Change begins with small acts. The title of my blog is taken from Paul Gilroy's powerful slim volume packing a resounding counter-cultural critical punch.

Tuesday, August 31, 2004

Jejak Langkah: Review
by Carmen Nge

On a recent visit to the National Art Gallery, Kuala Lumpur, I found myself faced with two choices: to walk under the bright pink archway that loudly welcomed me to the Malaysian Art NOW show or to leave my imprint on the malleable grey walkway that invited me to view the Jejak Langkah exhibition.

From my initial observation, the two entrances highlight the discontinuities within the artistic landscape of Malaysia. The first is indicative of the commercialization of art whereby shockingly bright colors symbolize the power of advertising and the value of surface over substance. The second signals a different compulsion, one that is seemingly more earthy and humble: an invitation to the public to be a part of the works on display, to leave an imprint of their footsteps behind. Perhaps this gesture is inspired by Chong Siew Ying’s A Moment in Time, one of the pieces in the Jejak Langkah show that is a time- and site-specific collection of the footprints of people entering and exiting Central Market.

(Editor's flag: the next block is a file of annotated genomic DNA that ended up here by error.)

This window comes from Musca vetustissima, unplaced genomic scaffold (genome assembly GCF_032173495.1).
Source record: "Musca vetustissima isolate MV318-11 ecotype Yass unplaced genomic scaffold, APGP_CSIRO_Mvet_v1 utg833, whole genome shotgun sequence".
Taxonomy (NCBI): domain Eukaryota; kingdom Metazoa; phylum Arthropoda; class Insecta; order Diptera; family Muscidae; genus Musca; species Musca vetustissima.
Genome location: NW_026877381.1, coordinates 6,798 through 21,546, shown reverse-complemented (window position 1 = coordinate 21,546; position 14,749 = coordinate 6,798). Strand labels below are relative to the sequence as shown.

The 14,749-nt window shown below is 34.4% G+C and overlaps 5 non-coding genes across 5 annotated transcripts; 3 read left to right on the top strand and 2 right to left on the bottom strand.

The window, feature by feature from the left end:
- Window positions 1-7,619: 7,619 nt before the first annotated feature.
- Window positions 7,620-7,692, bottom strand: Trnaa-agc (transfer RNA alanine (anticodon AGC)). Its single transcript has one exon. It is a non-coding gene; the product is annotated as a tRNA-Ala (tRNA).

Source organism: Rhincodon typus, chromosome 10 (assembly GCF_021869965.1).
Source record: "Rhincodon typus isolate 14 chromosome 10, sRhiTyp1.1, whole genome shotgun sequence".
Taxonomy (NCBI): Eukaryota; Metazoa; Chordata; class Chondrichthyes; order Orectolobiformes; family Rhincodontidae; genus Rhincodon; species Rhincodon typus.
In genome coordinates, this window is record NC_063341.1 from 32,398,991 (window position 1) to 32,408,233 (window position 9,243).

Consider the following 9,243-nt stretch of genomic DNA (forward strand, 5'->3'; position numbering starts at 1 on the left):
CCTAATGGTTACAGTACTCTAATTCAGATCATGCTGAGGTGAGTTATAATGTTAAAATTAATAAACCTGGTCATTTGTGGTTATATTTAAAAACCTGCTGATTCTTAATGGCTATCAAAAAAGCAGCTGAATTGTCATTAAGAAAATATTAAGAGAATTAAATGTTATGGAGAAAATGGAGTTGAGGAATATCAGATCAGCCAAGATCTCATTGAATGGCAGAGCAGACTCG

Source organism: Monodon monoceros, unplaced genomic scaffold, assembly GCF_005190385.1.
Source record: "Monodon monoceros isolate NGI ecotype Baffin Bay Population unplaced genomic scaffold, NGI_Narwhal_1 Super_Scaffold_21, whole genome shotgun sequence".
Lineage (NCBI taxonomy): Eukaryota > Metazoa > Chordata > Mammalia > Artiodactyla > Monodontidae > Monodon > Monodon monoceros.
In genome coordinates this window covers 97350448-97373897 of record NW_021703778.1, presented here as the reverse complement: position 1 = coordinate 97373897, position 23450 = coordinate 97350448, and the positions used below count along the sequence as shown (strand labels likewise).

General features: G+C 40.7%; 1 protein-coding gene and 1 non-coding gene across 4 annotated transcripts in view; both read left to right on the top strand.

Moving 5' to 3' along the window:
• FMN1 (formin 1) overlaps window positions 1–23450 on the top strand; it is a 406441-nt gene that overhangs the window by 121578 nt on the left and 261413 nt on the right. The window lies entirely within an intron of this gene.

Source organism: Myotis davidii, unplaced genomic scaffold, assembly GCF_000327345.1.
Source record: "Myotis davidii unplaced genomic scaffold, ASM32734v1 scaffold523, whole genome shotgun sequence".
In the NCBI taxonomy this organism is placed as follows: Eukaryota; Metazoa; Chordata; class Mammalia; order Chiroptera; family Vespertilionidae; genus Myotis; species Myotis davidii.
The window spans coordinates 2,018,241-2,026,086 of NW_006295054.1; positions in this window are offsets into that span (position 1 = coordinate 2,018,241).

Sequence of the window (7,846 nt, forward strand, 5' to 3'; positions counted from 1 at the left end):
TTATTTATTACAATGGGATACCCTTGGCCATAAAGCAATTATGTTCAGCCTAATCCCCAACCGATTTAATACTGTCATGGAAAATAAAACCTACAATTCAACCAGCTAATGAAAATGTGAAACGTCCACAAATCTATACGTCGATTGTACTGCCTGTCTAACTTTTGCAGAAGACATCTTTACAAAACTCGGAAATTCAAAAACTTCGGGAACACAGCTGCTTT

Jejak Langkah, or Footsteps, is an art exhibition that claims to be collaborative because it brings together the creative efforts and practices of seven artists from different backgrounds with dissimilar attitudes and opinions about art. From the childhood motifs of Yusof Majid’s sea-inspired works to the film-derivative oil triptych of Eric Chan, this exhibition, is, however, anything but collaborative. The works on view do not appear to be the result of dialogue or collaboration between the artists, instead, the exhibition is marked by a high level of individualistic expressivity.

The theme of the show gives the artists license to create work that prey on their own idiosyncrasies and preoccupations. Ivan Lam’s mixed media Footprints convey a sense of foreboding and personal confusion; dark black clouds hang over the silhouettes of two children like ominous child-drawn, angry squiggles. Alternatively, Circa—an assemblage of cut-out pictures and text, repeating images and alphabets—exude incoherence and disjunctions. The artist’s statement asserts Ivan’s retreat into the realm of the personal and the contemplative; this may explain why this writer found it difficult to extrapolate meaning from the pieces. They were too mired in the personal and as such, inaccessible.